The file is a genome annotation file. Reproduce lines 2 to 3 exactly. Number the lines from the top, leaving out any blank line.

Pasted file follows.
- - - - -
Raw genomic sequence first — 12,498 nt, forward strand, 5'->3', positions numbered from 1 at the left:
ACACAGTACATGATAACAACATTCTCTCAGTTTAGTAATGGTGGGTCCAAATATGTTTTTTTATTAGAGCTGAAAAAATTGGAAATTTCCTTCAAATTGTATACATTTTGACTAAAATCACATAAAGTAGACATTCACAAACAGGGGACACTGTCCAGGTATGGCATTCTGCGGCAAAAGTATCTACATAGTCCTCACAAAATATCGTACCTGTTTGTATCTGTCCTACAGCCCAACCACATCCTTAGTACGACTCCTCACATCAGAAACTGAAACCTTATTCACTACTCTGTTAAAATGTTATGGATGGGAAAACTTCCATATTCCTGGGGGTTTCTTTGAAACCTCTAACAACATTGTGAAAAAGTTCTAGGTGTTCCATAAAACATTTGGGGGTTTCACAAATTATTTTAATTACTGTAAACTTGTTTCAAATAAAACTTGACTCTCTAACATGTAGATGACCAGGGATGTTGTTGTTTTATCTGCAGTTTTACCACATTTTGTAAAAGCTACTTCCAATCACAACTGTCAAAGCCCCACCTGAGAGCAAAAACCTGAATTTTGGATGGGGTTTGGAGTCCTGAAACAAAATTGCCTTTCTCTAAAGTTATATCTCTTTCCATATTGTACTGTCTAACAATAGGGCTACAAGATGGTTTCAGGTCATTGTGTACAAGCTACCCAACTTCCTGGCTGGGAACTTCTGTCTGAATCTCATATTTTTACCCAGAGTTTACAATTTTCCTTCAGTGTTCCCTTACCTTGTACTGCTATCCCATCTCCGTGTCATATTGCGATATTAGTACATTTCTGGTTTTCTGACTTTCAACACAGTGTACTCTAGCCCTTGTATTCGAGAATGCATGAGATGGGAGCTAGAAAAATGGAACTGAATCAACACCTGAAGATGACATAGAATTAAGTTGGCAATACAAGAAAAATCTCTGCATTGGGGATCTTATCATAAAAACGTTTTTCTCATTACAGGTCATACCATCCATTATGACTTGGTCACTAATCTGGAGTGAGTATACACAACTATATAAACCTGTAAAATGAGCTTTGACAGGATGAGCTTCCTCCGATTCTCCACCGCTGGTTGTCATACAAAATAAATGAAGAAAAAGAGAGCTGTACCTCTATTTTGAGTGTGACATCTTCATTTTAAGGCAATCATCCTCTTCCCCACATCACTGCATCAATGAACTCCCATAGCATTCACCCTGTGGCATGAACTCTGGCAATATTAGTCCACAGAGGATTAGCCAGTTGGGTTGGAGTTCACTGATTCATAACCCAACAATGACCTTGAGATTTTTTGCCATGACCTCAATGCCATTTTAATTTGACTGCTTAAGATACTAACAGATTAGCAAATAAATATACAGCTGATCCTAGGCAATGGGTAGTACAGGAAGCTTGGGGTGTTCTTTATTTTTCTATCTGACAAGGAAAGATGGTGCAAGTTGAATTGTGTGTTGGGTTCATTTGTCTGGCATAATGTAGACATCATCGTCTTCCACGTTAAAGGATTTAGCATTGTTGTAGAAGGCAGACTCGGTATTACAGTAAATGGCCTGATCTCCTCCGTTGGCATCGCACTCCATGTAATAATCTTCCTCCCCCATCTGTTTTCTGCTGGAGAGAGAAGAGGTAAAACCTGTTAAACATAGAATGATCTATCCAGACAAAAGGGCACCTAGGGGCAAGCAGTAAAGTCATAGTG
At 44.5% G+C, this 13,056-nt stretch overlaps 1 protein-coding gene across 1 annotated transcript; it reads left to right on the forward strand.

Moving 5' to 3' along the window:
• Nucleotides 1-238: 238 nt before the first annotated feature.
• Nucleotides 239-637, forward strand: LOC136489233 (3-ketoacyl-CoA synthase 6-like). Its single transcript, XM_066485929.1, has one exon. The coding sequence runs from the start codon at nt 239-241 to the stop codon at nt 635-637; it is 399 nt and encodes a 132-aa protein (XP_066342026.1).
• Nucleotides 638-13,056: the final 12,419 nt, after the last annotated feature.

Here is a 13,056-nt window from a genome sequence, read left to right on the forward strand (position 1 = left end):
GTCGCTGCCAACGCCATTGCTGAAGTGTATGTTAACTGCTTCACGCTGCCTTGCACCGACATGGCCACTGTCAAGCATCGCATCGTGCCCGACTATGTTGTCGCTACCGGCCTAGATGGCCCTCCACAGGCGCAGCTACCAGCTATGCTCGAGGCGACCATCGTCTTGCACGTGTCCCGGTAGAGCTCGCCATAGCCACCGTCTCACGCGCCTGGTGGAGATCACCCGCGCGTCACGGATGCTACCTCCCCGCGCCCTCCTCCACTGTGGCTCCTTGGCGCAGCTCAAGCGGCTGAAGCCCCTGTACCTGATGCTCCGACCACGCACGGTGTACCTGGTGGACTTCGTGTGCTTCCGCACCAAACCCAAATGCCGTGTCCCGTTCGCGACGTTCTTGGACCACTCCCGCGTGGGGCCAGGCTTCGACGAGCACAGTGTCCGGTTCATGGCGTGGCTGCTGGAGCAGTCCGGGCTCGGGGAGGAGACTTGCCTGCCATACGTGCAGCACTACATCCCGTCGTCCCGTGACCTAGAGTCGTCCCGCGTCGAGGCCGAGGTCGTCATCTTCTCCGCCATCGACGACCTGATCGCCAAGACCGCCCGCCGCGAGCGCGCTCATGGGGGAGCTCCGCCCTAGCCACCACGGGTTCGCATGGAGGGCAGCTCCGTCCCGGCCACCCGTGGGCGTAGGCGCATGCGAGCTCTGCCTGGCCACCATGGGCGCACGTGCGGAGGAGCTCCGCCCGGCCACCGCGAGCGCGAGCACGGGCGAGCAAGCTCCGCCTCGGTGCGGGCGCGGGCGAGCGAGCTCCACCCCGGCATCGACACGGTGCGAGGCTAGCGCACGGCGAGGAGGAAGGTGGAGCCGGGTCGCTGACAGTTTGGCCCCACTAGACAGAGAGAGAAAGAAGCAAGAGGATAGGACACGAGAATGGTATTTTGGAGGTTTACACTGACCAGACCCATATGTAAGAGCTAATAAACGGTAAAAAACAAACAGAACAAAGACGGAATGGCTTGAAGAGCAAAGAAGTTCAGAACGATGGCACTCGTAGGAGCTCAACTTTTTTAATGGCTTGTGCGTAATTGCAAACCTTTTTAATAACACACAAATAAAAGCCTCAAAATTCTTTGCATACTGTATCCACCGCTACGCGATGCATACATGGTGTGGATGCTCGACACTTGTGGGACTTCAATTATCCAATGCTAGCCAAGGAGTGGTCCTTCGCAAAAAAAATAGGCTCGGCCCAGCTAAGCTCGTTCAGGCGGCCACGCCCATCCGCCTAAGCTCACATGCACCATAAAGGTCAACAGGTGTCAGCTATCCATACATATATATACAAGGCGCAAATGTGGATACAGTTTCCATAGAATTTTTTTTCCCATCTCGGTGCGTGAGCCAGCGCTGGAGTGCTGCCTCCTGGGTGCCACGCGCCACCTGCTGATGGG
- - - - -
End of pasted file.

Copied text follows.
ACACAGTACATGATAACAACATTCTCTCAGTTTAGTAATGGTGGGTCCAAATATGTTTTTTTATTAGAGCTGAAAAAATTGGAAATTTCCTTCAAATTGTATACATTTTGACTAAAATCACATAAAGTAGACATTCACAAACAGGGGACACTGTCCAGGTATGGCATTCTGCGGCAAAAGTATCTACATAGTCCTCACAAAATATCGTACCTGTTTGTATCTGTCCTACAGCCCAACCACATCCTTAGTACGACTCCTCACATCAGAAACTGAAACCTTATTCACTACTCTGTTAAAATGTTATGGATGGGAAAACTTCCATATTCCTGGGGGTTTCTTTGAAACCTCTAACAACATTGTGAAAAAGTTCTAGGTGTTCCATAAAACATTTGGGGGTTTCACAAATTATTTTAATTACTGTAAACTTGTTTCAAATAAAACTTGACTCTCTAACATGTAGATGACCAGGGATGTTGTTGTTTTATCTGCAGTTTTACCACATTTTGTAAAAGCTACTTCCAATCACAACTGTCAAAGCCCCACCTGAGAGCAAAAACCTGAATTTTGGATGGGGTTTGGAGTCCTGAAACAAAATTGCCTTTCTCTAAAGTTATATCTCTTTCCATATTGTACTGTCTAACAATAGGGCTACAAGATGGTTTCAGGTCATTGTGTACAAGCTACCCAACTTCCTGGCTGGGAACTTCTGTCTGAATCTCATATTTTTACCCAGAGTTTACAATTTTCCTTCAGTGTTCCCTTACCTTGTACTGCTATCCCATCTCCGTGTCATATTGCGATATTAGTACATTTCTGGTTTTCTGACTTTCAACACAGTGTACTCTAGCCCTTGTATTCGAGAATGCATGAGATGGGAGCTAGAAAAATGGAACTGAATCAACACCTGAAGATGACATAGAATTAAGTTGGCAATACAAGAAAAATCTCTGCATTGGGGATCTTATCATAAAAACGTTTTTCTCATTACAGGTCATACCATCCATTATGACTTGGTCACTAATCTGGAGTGAGTATACACAACTATATAAACCTGTAAAATGAGCTTTGACAGGATGAGCTTCCTCCGATTCTCCACCGCTGGTTGTCATACAAAATAAATGAAGAAAAAGAGAGCTGTACCTCTATTTTGAGTGTGACATCTTCATTTTAAGGCAATCATCCTCTTCCCCACATCACTGCATCAATGAACTCCCATAGCATTCACCCTGTGGCATGAACTCTGGCAATATTAGTCCACAGAGGATTAGCCAGTTGGGTTGGAGTTCACTGATTCATAACCCAACAATGACCTTGAGATTTTTTGCCATGACCTCAATGCCATTTTAATTTGACTGCTTAAGATACTAACAGATTAGCAAATAAATATACAGCTGATCCTAGGCAATGGGTAGTACAGGAAGCTTGGGGTGTTCTTTATTTTTCTATCTGACAAGGAAAGATGGTGCAAGTTGAATTGTGTGTTGGGTTCATTTGTCTGGCATAATGTAGACATCATCGTCTTCCACGTTAAAGGATTTAGCATTGTTGTAGAAGGCAGACTCGGTATTACAGTAAATGGCCTGATCTCCTCCGTTGGCATCGCACTCCATGTAATAATCTTCCTCCCCCATCTGTTTTCTGCTGGAGAGAGAAGAGGTAAAACCTGTTAAACATAGAATGATCTATCCAGACAAAAGGGCACCTAGGGGCAAGCAGTAAAGTCATAGTG
At 44.5% G+C, this 13,056-nt stretch overlaps 1 protein-coding gene across 1 annotated transcript; it reads left to right on the forward strand.